Motion to Reopen or Reconsider

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If you are following immigration news, you can see that immigration in the U.S. has become more and more challenging in recent times.  Requests for Evidence (“RFE”), Notices of Intent to Deny (“NOID”), and Denials have all increased across the board. In particular, H-1B cases has seen a dramatic increase in RFEs and NOIDs, leading to a higher number of denials as compared to past years. Such a trend can be discouraging, frustrating, as well as costly. 

The first step after receiving a denial notice is to understand the exact reason for the denial. USCIS officer relies on a standard denial templates, and its not uncommon to find that USCIS have issued decisions with little or no explanation as to exact or specific reasons for the denials. Common denial reasons are specialty occupation, end client documentation, availability of work at the end client location, right to control and education qualifications of the beneficiary, among others. 

In order to challenge USCIS’s decision, Petitioner has an option to file a Motion to Reopen or Motion to Reconsider (“MTR) to challenge that decision. Motion to Reopen is filed on the basis of factual grounds, such as the discovery of new evidence or changed circumstances supported by other documentary evidence(s), whereas Motion to Reconsider must establish that the decision was incorrect based on the evidence of record at the time of the that decision or that it was supported by any pertinent precedent to establish that the decision was based on an incorrect application of law or USCIS Policy. Unlike a motion to reopen, new evidence or changed circumstances cannot support the filing of a motion to reconsider. Petitioner can file both Motion to Reopen and Motion to Reconsider together. If the decision is reopened, the underlying case is returned to pending status and the USCIS issues a second decision on the case. If the USCIS favorably reconsiders, this results in an approval of the case that was previously denied.

In April 2019, we filed an H-1B petition for one of our employee under the annual cap. It was picked in the lottery and eventually we received an RFE on “Specialty Occupation in Third Party Worksite.” After submitting all the required documents, namely, Client Letter with a project duration of 36+ months, Vendor letter and Agreements between all the parties involved in placement of the beneficiary at the client’s site, USCIS denied his case, on the basis of short term on the Statement of Work which was submitted at the time of initial filing.  Unsatisfied with the denial, we decided to submit MTR on August 29, 2019 to USCIS. We supplemented the petition with updated Statement of work with an extension of 6 months on September 30, 2019 USCIS approved his H-1B petition till December 2019. This is an example of a favorable decision amongst many still pending MTR cases with USCIS. At the end, it is on the discretion of the Adjudicating officer to either change previously given adverse decision or not.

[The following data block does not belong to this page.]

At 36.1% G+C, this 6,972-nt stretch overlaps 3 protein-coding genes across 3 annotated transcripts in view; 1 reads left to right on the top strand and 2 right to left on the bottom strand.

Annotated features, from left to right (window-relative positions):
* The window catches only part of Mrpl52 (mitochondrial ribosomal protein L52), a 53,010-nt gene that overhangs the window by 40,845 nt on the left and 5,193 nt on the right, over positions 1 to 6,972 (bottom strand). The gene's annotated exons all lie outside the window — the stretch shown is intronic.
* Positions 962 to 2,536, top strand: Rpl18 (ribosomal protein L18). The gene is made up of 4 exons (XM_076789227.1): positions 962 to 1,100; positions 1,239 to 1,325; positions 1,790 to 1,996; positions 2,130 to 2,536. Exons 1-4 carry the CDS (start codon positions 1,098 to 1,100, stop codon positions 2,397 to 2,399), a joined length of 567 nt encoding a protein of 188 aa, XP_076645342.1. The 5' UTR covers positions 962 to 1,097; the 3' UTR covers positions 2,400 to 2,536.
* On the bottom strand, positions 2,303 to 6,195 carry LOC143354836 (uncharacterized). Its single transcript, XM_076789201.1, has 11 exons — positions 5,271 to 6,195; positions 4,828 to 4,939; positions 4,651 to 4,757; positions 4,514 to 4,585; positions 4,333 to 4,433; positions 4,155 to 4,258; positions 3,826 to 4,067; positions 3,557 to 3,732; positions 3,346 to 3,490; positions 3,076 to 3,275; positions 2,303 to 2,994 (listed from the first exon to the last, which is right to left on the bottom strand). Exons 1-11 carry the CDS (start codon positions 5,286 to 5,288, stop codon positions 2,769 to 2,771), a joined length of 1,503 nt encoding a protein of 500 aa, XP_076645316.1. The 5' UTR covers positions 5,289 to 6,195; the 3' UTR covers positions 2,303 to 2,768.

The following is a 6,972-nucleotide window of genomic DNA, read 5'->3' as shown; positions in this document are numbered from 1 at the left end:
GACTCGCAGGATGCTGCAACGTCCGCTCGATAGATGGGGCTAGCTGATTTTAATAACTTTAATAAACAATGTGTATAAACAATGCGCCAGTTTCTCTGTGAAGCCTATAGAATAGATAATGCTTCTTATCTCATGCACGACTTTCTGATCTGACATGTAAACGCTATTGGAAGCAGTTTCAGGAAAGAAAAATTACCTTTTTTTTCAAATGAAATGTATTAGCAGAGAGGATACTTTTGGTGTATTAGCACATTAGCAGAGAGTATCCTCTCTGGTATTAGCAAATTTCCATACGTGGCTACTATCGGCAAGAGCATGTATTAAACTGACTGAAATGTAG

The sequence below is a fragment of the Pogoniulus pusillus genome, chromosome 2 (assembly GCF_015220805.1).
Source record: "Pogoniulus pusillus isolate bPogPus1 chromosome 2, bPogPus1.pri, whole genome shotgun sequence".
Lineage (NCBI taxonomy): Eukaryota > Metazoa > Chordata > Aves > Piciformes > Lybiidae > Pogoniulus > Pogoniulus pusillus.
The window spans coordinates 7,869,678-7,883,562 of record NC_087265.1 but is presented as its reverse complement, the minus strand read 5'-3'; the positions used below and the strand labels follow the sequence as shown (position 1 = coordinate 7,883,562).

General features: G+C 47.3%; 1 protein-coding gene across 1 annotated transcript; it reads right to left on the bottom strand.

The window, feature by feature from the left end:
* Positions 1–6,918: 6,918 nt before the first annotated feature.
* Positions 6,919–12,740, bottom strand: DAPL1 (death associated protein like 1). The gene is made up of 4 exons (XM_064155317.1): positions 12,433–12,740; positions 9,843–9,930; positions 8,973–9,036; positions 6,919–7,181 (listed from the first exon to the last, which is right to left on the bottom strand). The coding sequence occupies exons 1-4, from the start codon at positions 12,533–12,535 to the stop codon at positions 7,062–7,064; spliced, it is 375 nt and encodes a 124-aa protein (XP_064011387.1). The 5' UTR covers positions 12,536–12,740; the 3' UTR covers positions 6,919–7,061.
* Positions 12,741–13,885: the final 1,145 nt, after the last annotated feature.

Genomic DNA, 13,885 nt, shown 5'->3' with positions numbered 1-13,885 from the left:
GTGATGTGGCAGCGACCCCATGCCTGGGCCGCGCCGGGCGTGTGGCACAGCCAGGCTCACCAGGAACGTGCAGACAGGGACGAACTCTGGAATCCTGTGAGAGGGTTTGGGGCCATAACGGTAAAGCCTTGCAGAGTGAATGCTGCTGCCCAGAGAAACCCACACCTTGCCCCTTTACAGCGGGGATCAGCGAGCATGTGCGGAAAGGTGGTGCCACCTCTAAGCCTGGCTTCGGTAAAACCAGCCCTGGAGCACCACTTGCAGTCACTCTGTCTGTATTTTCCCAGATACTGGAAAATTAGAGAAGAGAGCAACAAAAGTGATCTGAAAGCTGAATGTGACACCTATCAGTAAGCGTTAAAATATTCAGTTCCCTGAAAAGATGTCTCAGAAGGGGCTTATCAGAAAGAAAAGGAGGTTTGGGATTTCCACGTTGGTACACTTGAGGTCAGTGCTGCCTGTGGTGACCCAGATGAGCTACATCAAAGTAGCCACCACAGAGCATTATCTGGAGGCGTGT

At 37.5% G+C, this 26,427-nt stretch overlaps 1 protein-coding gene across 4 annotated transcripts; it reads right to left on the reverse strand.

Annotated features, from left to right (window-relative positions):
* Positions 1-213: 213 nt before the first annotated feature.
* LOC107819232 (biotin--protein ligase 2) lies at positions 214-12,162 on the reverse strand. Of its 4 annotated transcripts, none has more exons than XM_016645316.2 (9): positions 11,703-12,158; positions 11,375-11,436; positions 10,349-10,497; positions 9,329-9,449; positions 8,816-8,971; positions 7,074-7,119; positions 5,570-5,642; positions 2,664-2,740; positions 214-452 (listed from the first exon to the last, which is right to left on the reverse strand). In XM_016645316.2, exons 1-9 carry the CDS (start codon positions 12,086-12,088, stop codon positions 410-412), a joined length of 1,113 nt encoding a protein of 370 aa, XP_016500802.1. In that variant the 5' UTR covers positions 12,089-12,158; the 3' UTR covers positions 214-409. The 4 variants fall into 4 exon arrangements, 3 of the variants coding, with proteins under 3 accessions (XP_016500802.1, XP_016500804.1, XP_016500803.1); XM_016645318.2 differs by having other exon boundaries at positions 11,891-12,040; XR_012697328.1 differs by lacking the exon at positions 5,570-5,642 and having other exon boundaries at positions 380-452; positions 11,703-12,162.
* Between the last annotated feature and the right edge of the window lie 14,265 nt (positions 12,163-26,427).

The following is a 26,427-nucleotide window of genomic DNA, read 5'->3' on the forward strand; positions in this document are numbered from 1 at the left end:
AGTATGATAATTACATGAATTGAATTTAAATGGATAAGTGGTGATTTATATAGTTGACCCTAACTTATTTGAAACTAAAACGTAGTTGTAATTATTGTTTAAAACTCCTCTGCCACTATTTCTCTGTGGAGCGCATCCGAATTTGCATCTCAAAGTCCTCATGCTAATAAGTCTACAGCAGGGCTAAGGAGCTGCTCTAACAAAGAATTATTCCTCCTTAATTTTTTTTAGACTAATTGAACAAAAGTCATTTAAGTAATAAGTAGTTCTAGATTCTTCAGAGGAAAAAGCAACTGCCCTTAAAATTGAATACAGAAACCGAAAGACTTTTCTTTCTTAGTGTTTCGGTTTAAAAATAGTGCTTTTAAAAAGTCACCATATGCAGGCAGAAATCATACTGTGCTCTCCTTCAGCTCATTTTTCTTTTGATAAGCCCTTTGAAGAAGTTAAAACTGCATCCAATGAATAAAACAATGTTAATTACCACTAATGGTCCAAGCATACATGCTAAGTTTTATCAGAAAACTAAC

MTR should be filed within 30 days or 33 days, if the decision was mailed by USCIS, from the date of the decision and not from the date the denial notice was received. It is important to note that filing an MTR or Appeal does not allow a foreign national to remain in the United States legally and continue to work while the motion or appeal is pending. As per the regulations, filing MTR does not stop the impact of a denial decision. If the MTR is ultimately successful and the H-1B case is finally approved, then the situation will be resolved as if there had not been a denial. But, unless and until that happens, the H-1B case is still considered as having been denied. 

Beneficiaries applying for their first H-1B under the annual cap (lottery) are often on F-1 student, L-1 or L-2/H-4 dependent status and may be able to independently continue to remain in the U.S. even after the denial but beneficiaries seeking extension, amendment or transfer on H-1B certainly can and should consider filing an MTR. In case of H-1B extension, denial decision leaves the beneficiary out of status if the denial is issued after I-94 have expired. Due to the prolonged processing time there is a faster alternative to resolve the issue caused by the denial. In this particular case, since beneficiary has already been counted under the H-1B cap is, therefore, cap-exempt from subsequent filings. An MTR can take easily between 3-6 months sometimes even more than this while refilling of an H-1B petition can take 15 days for a decision when petition is filed in premium processing. Thus, H-1B employer or another petitioner should reconsider re-submitting the H-1B petition to USCIS in addition to the MTR, so that beneficiary will not suffer due to the decision of USCIS. 

ABOUT AUTHORS : Anurag Lavania, the author of this blog, has brought his voice based on his work experience, while Ayushi Nigam volunteered to validate the information presented here.

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